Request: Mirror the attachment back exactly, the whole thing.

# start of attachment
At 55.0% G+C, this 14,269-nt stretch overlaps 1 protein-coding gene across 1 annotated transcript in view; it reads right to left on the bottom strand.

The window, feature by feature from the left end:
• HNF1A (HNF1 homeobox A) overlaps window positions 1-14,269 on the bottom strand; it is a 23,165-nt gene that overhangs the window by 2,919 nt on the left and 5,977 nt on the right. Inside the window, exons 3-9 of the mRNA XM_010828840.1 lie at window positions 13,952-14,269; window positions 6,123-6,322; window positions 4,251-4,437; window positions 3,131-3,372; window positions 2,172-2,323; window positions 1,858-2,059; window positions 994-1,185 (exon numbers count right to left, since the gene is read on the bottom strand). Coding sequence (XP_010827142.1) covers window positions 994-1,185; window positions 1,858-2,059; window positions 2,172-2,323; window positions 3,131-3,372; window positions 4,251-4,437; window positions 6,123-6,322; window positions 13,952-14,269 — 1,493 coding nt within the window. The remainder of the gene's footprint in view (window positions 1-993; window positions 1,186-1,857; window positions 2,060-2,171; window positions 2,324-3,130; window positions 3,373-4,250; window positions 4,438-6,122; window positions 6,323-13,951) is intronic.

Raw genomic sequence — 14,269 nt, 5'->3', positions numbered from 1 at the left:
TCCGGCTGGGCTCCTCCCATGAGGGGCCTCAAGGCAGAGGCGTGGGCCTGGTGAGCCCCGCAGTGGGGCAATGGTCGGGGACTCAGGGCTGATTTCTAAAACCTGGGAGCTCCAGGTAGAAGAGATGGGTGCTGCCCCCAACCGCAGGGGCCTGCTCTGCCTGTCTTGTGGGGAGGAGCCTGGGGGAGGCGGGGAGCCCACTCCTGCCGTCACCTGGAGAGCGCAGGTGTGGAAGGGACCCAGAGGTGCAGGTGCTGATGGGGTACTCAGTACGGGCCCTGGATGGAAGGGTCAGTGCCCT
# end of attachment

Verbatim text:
At 55.0% G+C, this 14,269-nt stretch overlaps 1 protein-coding gene across 1 annotated transcript in view; it reads right to left on the bottom strand.

The window, feature by feature from the left end:
• HNF1A (HNF1 homeobox A) overlaps window positions 1-14,269 on the bottom strand; it is a 23,165-nt gene that overhangs the window by 2,919 nt on the left and 5,977 nt on the right. Inside the window, exons 3-9 of the mRNA XM_010828840.1 lie at window positions 13,952-14,269; window positions 6,123-6,322; window positions 4,251-4,437; window positions 3,131-3,372; window positions 2,172-2,323; window positions 1,858-2,059; window positions 994-1,185 (exon numbers count right to left, since the gene is read on the bottom strand). Coding sequence (XP_010827142.1) covers window positions 994-1,185; window positions 1,858-2,059; window positions 2,172-2,323; window positions 3,131-3,372; window positions 4,251-4,437; window positions 6,123-6,322; window positions 13,952-14,269 — 1,493 coding nt within the window. The remainder of the gene's footprint in view (window positions 1-993; window positions 1,186-1,857; window positions 2,060-2,171; window positions 2,324-3,130; window positions 3,373-4,250; window positions 4,438-6,122; window positions 6,323-13,951) is intronic.

Raw genomic sequence — 14,269 nt, 5'->3', positions numbered from 1 at the left:
TCCGGCTGGGCTCCTCCCATGAGGGGCCTCAAGGCAGAGGCGTGGGCCTGGTGAGCCCCGCAGTGGGGCAATGGTCGGGGACTCAGGGCTGATTTCTAAAACCTGGGAGCTCCAGGTAGAAGAGATGGGTGCTGCCCCCAACCGCAGGGGCCTGCTCTGCCTGTCTTGTGGGGAGGAGCCTGGGGGAGGCGGGGAGCCCACTCCTGCCGTCACCTGGAGAGCGCAGGTGTGGAAGGGACCCAGAGGTGCAGGTGCTGATGGGGTACTCAGTACGGGCCCTGGATGGAAGGGTCAGTGCCCT